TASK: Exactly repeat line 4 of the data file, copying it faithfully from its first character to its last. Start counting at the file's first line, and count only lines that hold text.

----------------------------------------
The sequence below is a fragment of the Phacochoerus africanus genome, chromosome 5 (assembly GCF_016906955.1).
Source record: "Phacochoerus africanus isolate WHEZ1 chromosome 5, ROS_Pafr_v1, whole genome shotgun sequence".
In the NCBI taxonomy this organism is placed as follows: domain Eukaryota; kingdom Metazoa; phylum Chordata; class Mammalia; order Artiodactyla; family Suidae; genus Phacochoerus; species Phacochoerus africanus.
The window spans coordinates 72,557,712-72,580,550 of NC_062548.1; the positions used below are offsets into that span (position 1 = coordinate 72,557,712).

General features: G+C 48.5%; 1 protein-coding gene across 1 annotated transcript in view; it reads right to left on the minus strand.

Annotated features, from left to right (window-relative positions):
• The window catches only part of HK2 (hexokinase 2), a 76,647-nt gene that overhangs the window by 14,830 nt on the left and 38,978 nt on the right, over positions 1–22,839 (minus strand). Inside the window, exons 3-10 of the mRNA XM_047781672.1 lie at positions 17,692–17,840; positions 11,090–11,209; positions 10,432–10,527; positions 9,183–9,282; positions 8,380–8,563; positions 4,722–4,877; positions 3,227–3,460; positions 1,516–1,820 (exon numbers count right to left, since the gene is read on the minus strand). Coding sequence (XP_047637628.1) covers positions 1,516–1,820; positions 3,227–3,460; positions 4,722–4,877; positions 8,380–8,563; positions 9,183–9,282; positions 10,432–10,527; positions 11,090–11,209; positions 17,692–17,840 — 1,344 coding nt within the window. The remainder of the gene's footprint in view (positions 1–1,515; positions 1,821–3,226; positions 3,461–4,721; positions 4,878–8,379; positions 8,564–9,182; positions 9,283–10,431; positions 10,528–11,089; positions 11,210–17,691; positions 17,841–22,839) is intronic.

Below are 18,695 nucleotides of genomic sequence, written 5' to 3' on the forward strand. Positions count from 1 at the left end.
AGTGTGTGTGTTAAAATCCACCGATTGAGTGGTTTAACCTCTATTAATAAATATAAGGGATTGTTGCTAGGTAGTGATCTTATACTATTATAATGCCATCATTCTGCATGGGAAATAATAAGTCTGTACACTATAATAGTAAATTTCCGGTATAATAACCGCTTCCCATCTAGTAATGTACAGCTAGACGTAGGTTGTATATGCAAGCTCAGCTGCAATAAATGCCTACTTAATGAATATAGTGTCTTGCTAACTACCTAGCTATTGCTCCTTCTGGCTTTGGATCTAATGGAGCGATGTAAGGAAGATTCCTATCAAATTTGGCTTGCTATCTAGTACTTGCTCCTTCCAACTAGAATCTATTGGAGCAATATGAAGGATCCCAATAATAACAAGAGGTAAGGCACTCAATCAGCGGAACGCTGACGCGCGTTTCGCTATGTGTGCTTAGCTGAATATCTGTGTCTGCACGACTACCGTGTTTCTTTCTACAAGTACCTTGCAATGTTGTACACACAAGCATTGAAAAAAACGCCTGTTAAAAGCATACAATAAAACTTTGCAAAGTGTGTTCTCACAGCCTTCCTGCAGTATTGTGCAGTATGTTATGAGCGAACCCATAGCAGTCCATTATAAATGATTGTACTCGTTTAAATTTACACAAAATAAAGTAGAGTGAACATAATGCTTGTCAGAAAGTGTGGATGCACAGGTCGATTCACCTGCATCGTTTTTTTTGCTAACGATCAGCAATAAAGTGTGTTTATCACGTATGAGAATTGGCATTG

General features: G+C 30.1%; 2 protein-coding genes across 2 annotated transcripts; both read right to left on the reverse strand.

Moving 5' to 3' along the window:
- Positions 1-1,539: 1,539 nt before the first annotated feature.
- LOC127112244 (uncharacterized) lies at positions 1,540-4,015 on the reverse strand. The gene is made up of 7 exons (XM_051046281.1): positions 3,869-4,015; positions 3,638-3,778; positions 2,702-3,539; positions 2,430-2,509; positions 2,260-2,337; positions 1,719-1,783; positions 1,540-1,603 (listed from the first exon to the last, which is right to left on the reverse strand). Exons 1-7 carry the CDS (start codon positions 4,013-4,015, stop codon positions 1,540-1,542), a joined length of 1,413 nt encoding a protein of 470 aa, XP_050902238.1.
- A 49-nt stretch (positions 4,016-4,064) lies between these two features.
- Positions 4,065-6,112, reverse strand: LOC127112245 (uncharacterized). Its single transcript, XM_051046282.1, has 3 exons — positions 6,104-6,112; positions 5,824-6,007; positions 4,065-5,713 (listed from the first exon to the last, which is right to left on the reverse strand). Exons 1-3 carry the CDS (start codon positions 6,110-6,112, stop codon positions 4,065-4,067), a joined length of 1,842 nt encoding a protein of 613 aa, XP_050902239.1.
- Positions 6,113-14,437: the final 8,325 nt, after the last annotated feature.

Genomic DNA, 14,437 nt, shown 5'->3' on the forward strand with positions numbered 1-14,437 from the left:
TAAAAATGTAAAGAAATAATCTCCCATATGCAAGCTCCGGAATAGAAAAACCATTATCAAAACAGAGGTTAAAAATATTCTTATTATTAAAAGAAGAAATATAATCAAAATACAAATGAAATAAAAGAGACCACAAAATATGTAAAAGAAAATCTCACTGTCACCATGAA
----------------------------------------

The window spans coordinates 72,557,712-72,580,550 of NC_062548.1; the positions used below are offsets into that span (position 1 = coordinate 72,557,712).